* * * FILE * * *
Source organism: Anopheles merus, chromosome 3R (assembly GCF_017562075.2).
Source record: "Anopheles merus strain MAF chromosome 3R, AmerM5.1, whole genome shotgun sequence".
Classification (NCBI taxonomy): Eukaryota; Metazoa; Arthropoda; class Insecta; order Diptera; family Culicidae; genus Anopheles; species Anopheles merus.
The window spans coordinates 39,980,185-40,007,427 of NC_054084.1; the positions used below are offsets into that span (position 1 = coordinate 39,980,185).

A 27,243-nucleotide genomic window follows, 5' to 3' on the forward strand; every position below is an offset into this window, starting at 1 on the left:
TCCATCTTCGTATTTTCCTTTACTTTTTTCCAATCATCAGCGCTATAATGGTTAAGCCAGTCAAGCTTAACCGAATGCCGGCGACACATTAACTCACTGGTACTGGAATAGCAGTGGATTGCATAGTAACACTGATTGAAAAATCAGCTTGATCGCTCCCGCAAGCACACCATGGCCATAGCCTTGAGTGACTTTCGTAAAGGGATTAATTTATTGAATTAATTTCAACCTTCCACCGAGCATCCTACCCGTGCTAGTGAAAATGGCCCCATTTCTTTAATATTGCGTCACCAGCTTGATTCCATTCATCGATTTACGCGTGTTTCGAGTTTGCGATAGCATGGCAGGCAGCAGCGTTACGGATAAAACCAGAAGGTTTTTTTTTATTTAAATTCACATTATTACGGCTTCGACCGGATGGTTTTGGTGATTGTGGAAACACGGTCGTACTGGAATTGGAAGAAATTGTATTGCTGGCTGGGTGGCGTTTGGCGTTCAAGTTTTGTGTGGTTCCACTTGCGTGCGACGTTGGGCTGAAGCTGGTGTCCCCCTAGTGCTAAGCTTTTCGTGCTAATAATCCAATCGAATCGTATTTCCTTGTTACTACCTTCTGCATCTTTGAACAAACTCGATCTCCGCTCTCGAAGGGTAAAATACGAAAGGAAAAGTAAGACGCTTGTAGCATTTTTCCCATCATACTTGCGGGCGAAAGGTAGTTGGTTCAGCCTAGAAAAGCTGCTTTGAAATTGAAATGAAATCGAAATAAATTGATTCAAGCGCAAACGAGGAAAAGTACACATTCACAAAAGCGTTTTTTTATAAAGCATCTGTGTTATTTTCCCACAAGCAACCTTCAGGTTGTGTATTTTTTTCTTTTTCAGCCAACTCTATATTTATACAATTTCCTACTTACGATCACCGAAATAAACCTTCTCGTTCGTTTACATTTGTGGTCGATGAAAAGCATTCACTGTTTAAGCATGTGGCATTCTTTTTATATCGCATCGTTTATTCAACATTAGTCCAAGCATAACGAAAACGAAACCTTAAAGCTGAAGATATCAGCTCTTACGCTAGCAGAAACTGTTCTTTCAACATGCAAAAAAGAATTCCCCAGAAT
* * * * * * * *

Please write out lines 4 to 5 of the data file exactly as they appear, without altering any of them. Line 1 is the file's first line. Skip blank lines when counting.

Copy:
The window spans coordinates 39,980,185-40,007,427 of NC_054084.1; the positions used below are offsets into that span (position 1 = coordinate 39,980,185).

A 27,243-nucleotide genomic window follows, 5' to 3' on the forward strand; every position below is an offset into this window, starting at 1 on the left: